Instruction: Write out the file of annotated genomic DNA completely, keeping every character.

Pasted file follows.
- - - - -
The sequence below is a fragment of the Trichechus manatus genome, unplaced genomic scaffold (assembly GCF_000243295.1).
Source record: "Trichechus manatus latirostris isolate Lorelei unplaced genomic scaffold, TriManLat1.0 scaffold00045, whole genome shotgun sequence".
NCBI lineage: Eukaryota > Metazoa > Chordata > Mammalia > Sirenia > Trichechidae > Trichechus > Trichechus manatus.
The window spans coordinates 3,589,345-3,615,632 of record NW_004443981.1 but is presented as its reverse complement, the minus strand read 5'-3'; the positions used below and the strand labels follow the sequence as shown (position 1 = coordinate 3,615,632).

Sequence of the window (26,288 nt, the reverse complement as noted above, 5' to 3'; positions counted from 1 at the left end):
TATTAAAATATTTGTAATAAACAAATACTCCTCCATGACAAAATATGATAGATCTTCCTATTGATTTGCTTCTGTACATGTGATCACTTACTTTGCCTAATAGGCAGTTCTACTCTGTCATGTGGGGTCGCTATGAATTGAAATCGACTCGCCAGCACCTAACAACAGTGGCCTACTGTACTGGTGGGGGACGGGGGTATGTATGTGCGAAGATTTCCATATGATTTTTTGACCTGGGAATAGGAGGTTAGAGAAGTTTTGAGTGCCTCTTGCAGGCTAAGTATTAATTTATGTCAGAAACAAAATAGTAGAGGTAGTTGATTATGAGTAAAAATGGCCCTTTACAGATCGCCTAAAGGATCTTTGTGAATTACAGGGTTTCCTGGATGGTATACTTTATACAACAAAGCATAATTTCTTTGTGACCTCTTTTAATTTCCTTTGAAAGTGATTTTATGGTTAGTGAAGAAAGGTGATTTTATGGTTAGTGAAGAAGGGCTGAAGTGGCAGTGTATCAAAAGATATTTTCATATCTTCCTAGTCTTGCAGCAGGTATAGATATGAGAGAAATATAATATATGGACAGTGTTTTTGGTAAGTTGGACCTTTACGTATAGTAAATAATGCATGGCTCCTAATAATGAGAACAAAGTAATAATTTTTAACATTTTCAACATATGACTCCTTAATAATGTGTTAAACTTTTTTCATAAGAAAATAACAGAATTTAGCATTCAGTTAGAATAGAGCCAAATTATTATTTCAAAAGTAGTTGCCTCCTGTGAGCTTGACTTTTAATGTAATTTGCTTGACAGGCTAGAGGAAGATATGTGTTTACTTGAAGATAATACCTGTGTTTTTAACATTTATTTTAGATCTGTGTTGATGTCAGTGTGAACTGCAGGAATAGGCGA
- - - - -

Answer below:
The sequence below is a fragment of the Trichechus manatus genome, unplaced genomic scaffold (assembly GCF_000243295.1).
Source record: "Trichechus manatus latirostris isolate Lorelei unplaced genomic scaffold, TriManLat1.0 scaffold00045, whole genome shotgun sequence".
NCBI lineage: Eukaryota > Metazoa > Chordata > Mammalia > Sirenia > Trichechidae > Trichechus > Trichechus manatus.
The window spans coordinates 3,589,345-3,615,632 of record NW_004443981.1 but is presented as its reverse complement, the minus strand read 5'-3'; the positions used below and the strand labels follow the sequence as shown (position 1 = coordinate 3,615,632).

Sequence of the window (26,288 nt, the reverse complement as noted above, 5' to 3'; positions counted from 1 at the left end):
TATTAAAATATTTGTAATAAACAAATACTCCTCCATGACAAAATATGATAGATCTTCCTATTGATTTGCTTCTGTACATGTGATCACTTACTTTGCCTAATAGGCAGTTCTACTCTGTCATGTGGGGTCGCTATGAATTGAAATCGACTCGCCAGCACCTAACAACAGTGGCCTACTGTACTGGTGGGGGACGGGGGTATGTATGTGCGAAGATTTCCATATGATTTTTTGACCTGGGAATAGGAGGTTAGAGAAGTTTTGAGTGCCTCTTGCAGGCTAAGTATTAATTTATGTCAGAAACAAAATAGTAGAGGTAGTTGATTATGAGTAAAAATGGCCCTTTACAGATCGCCTAAAGGATCTTTGTGAATTACAGGGTTTCCTGGATGGTATACTTTATACAACAAAGCATAATTTCTTTGTGACCTCTTTTAATTTCCTTTGAAAGTGATTTTATGGTTAGTGAAGAAAGGTGATTTTATGGTTAGTGAAGAAGGGCTGAAGTGGCAGTGTATCAAAAGATATTTTCATATCTTCCTAGTCTTGCAGCAGGTATAGATATGAGAGAAATATAATATATGGACAGTGTTTTTGGTAAGTTGGACCTTTACGTATAGTAAATAATGCATGGCTCCTAATAATGAGAACAAAGTAATAATTTTTAACATTTTCAACATATGACTCCTTAATAATGTGTTAAACTTTTTTCATAAGAAAATAACAGAATTTAGCATTCAGTTAGAATAGAGCCAAATTATTATTTCAAAAGTAGTTGCCTCCTGTGAGCTTGACTTTTAATGTAATTTGCTTGACAGGCTAGAGGAAGATATGTGTTTACTTGAAGATAATACCTGTGTTTTTAACATTTATTTTAGATCTGTGTTGATGTCAGTGTGAACTGCAGGAATAGGCGA